Wine Tasting in the Barossa Valley
Australia’s Barossa valley is one of the largest agricultural and wine producing regions in Australia. This is somewhat ironic considering that it is located just outside the driest capital of the driest state on the driest continent on earth. South Australia and its capital, Adelaide, can be a veritable dust ball for much of the year, or at least that’s what they say. Of the three times I’ve been in the region, two have had rain! The scenery of this region is unlike many of the world’s other wine hotspots. The traditional rolling green hills are replaced by rather arid looking terrain. About two-thirds of the land in the Barossa valley is used for growing grain crops. This combination gives it a rather brown appearance overall. The valley does receive plenty of sunshine and cool breezes that come down from the mountains to keep the fruits from getting too warm, making it a great location, if unlikely, for producing wine.
The valley is home to several large international brands and many small vineyards, ranging from family style operations to enormous, factory farm types. Jacob’s Creek and Penfolds are two very recognizable labels that call this region home. Oddly enough, the actual Jacob’s Creek, for which this mega producer is named, is basically a small trickle of water that is easily missed as you drive by. Perhaps this signifies the importance of water in such an arid landscape.
I was fortunate to be able to visit four different wineries in the valley and try a whole range of different wines. The valley is most widely known for Shiraz but produces a whole range of wines. In past years, the valley mostly produced white wines but the introduction of the Shiraz has changed the output drastically.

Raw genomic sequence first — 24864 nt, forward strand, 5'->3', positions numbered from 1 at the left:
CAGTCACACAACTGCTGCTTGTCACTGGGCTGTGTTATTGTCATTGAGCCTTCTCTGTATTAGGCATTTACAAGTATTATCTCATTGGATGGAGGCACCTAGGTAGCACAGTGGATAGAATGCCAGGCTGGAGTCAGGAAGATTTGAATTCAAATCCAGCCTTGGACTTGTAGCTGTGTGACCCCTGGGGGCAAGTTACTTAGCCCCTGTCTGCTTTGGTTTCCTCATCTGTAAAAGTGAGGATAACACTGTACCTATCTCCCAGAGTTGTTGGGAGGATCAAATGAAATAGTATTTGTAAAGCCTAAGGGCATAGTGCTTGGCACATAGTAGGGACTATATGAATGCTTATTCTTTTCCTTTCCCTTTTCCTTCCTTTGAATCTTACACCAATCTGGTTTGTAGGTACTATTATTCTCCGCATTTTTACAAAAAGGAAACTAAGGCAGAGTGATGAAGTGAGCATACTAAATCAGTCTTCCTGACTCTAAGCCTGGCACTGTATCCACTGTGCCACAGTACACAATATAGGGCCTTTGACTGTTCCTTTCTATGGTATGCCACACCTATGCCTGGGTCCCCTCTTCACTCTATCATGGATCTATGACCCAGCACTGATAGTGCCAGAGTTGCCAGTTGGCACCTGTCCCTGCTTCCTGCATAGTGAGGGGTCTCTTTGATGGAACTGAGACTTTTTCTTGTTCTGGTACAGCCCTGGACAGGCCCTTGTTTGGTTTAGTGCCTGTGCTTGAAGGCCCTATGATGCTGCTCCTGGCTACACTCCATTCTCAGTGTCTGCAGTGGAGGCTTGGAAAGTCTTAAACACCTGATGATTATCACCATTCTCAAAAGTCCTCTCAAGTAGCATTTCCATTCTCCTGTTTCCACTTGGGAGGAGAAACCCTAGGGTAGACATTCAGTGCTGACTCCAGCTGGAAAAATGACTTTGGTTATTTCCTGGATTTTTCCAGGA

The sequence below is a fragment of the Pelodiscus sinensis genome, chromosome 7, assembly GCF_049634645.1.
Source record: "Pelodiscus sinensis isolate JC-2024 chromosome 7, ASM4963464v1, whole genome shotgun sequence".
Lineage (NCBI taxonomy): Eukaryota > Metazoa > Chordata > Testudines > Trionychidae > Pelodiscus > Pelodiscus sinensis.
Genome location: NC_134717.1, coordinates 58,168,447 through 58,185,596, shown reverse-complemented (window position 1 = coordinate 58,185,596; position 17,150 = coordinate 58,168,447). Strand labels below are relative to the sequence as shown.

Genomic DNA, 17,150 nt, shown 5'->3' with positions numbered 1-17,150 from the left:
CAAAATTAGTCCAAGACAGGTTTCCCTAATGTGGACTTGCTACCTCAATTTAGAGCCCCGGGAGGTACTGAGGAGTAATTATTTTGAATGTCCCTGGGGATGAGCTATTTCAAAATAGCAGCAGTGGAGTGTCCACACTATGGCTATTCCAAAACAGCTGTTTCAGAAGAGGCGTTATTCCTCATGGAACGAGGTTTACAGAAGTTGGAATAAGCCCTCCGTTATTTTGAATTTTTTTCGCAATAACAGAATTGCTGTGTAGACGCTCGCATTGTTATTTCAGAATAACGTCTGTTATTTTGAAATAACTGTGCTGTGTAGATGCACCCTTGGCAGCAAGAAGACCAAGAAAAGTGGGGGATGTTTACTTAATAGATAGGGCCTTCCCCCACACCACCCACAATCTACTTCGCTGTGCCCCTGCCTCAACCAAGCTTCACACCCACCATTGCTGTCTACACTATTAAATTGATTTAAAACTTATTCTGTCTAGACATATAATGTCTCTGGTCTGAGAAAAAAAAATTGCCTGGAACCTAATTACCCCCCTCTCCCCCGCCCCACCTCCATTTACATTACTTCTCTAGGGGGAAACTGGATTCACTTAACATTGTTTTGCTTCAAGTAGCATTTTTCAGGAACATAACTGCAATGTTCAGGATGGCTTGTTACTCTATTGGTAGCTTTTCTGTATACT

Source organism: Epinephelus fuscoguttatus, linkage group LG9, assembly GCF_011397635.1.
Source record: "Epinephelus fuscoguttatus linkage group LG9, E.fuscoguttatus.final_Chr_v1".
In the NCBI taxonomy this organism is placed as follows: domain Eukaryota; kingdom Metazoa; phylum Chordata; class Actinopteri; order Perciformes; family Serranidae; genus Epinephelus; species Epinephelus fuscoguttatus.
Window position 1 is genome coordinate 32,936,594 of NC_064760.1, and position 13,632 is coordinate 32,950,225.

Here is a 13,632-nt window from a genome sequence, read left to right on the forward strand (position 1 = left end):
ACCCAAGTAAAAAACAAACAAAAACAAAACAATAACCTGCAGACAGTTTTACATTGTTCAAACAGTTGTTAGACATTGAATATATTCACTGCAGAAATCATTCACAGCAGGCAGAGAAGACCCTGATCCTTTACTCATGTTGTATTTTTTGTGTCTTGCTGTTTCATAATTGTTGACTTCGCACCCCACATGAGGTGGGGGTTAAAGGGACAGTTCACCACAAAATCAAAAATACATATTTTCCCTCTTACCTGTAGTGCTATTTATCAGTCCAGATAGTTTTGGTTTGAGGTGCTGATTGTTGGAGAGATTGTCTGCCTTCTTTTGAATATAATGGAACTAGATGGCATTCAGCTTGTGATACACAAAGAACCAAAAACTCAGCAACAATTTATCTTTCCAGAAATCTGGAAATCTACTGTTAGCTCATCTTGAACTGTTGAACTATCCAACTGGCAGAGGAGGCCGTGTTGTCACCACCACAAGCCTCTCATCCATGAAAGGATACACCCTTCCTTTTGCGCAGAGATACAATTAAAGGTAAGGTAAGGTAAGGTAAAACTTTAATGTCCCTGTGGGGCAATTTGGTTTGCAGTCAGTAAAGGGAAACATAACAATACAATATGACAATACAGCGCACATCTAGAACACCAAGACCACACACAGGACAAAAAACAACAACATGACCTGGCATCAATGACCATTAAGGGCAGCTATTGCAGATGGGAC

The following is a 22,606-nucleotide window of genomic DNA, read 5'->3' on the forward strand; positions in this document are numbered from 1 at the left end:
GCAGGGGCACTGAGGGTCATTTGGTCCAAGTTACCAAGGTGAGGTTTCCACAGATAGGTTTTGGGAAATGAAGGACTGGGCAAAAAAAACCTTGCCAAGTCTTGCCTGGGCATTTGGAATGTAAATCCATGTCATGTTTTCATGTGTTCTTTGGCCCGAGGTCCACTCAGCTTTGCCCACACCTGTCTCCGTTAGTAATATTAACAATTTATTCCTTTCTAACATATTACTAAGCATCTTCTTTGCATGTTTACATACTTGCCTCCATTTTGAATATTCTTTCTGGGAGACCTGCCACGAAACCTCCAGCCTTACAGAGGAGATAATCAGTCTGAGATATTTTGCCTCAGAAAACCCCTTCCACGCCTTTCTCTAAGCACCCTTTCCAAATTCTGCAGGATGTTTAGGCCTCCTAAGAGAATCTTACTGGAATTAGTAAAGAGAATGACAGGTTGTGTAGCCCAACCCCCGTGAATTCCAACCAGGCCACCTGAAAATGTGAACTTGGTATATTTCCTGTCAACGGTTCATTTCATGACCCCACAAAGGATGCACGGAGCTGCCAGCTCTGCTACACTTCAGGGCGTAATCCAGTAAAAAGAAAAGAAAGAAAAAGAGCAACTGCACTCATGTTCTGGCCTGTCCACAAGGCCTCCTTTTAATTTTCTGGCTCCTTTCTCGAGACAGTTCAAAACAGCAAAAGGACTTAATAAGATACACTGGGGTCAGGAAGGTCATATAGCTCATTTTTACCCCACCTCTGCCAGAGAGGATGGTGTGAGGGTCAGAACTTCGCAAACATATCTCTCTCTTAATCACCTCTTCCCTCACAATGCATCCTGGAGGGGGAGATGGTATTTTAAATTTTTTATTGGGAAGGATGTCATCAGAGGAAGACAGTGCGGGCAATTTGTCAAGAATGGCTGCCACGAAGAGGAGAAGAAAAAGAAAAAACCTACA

The first stop on my tour was at a larger winery called Hemera. This is where the “Lights Out” Shiraz is produced; one of the wines most often guzzled at crew wine and cheese events. This was to be the biggest winery that we would visit for the day and in my opinion had some of the best wines. The tasting was pretty traditional, with a server pouring a small amount in everyone’s glass and then giving a little speech about the various qualities of the wines.
My favorite wines that we tasted at Hemera were a 2012 Cabernet Franc limited release, a 2008 tier one Shiraz, and a 2012 100 year Grenache limited release. The vines that produce the Grenache are over 100 years old, hence the name. These were truly the best wines of the day in my opinion.
The second stop of the day was at a winery called Rusden, which would turn out to be my favorite location. This place was a much smaller winery and had the feeling of a family business. We were given a small tour of the vineyard, crush house, and a few other places.
What really made this place fun were the people working there. Instead of a traditional tasting, they basically put the bottles and glasses up on the counter and said, ‘get your hands on em!’ This was quite a contrast to the first stop that was a bit stodgy. They seemed really excited about the wines and were very friendly. While waiting for the restroom out back, I noticed a couple of recycling bins overflowing with beer and wine bottles, presumably from the staff. It wasn’t hard to imagine them closing down each night and having a huge meal at the big table in the cellar.
The third stop on the tour was where we finally got some food. After leaving early in the morning with no breakfast and then drinking wine all morning, I think everyone was pretty much ready for some food. We were served a meal of frittatas, olives, cheese, bread, pate, and salted meats at a long table over looking the valley and a pond. Naturally, the meal came with several more wine courses.
Our host at this vineyard was named Nigel and was excited to meet our group as he had booked a cruise on our ship in few weeks. We tried some interesting wines at this location including a sparkling Shiraz. Nigel lined up some desert wines to finish off our visit and then we were on our way.
The third stop of the day was at another smaller vineyard. This one was very modern inside and had a large garden out back. They had planted rosemary all through the garden, which made the entire place smell of rosemary. Many of the wines at this location were made from grapes planted at a higher altitude.
After this final stop we all piled back in our bus and made the hour voyage back to the ship. Pretty much everyone passed out for the ride back from the combination of wine and waking up early.